• Replace batteries in all smoke alarms at least once a year. If an alarm “chirps”, warning the battery is low, replace the battery right away.
  • Replace all smoke alarms, including alarms that use 10-year batteries and hard-wired alarms, when they are 10 year old or sooner if they do not respond properly.
  • Be sure the smoke alarm has the label of a recognized testing laboratory.
  • Alarms that are hard-wired (and include battery backup) must be installed by a qualified electrician.
  • If cooking fumes or steam sets off nuisance alarms, replace the alarm with an alarm that has a "hush" button. A "hush" button will reduce the alarm’s sensitivity for a short period of time.
  • An ionization alarm with a hush button or a photoelectric alarm should be used if the alarm is within 20 feet of a cooking appliance.
  • Smoke alarms that include a recordable voice announcement in addition to the usual alarm sound, may be helpful in waking children through the use of a familiar voice.
  • Smoke alarms are available for people who are deaf or hard of hearing. These devices use strobe lights. Vibration devices can be added to these alarms
  • Smoke alarms are an important part of a home fire escape plan.


  • Choosing the correct installation location and performing routine testing is critical to ensure your family’s safety.

  • Install smoke alarms on every level of your home, including the basement, making sure that there is an alarm outside every separate sleeping area. New homes are required to have a smoke alarm in every sleeping room and all smoke alarms must be interconnected.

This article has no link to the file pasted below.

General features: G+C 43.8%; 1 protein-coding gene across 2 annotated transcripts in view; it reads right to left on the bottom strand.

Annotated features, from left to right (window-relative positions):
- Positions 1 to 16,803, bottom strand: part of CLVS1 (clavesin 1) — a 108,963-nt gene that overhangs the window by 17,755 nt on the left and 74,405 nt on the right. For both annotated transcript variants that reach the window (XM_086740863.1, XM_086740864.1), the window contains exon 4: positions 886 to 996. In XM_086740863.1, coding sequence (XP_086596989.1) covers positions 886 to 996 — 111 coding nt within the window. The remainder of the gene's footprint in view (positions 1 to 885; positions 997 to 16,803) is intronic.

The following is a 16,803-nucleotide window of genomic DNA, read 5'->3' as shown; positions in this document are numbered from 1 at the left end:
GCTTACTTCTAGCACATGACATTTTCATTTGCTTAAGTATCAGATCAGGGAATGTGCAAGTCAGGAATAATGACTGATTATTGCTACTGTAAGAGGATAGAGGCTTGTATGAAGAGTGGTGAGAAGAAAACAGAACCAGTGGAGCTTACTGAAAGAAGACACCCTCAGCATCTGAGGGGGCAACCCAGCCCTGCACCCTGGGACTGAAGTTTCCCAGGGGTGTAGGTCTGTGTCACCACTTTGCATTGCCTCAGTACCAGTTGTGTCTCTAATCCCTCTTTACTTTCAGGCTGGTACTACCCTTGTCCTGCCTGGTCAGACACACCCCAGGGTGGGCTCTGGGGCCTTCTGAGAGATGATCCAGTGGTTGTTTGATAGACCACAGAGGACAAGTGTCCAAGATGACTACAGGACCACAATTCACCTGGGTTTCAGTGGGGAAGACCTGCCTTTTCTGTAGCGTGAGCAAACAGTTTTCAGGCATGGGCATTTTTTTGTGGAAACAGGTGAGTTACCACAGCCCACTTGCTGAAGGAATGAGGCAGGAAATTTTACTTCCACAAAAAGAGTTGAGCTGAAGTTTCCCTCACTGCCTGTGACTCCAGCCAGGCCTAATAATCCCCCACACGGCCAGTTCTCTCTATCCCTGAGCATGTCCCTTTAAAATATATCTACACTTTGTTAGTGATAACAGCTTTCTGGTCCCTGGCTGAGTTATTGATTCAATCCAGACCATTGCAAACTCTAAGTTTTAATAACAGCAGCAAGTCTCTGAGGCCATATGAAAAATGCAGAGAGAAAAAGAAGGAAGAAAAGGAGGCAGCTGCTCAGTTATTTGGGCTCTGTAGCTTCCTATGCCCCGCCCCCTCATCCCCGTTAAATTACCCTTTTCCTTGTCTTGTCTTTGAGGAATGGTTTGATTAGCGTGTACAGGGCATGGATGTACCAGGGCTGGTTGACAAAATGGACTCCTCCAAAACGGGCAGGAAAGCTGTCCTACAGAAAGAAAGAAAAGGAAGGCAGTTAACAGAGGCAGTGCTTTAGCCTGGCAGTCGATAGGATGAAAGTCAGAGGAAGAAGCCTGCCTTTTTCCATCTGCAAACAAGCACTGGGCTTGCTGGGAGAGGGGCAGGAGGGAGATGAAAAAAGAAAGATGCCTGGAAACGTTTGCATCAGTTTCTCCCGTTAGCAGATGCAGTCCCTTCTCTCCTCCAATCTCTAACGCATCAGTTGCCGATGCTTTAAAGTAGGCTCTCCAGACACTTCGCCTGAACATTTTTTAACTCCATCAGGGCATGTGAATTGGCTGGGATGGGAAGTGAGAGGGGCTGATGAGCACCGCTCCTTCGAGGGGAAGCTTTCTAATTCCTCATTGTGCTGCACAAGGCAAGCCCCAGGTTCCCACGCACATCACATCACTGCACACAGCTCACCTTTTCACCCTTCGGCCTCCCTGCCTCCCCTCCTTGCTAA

• Hard-wired smoke alarms operate on your household electrical current. They can be interconnected so that every alarm sounds regardless of the fire's location. This is an advantage in early warning, because it gives occupants extra time to escape if they are in one part of the home and a fire breaks out in another part. Alarms that are hard-wired should have battery backups in case of a power outage, and should be installed by a qualified electrician.
  • If you sleep with bedroom doors closed, have a qualified electrician install interconnected smoke alarms in each room so that when one alarm sounds, they all sound.
  • If you, or someone in your home is deaf or hard of hearing, consider installing an alarm that combines flashing lights, vibration and/or sound.
  • Follow the manufacturer’s installation directions. Typically, mount smoke alarms high on walls or ceilings (remember, smoke rises). Ceiling mounted alarms should be installed at least four inches away from the nearest wall; wall-mounted alarms should be installed four to 12 inches away from the ceiling.
  • If you have ceilings that are pitched, install the alarm near the ceiling's highest point.
  • Don't install smoke alarms near windows, doors, ceiling fans, or ducts where drafts might interfere with their operation.
  • Never paint smoke alarms. Paint, stickers, or other decorations could keep the alarms from working.
  • Make sure everyone in your home can recognize and be awakened by the sound of the smoke alarm. Some children and the elderly may not readily awake to the sound of the smoke alarm. Consider installing interconnected smoke alarms so that when one alarm senses smoke and sounds, they are all triggered throughout your home. Installing an alarm in each bedroom increases each person’s proximity to a sounding device. If someone in your home is hearing-impaired, consider smoke alarms that use visible notifications, such as flashing strobe lights.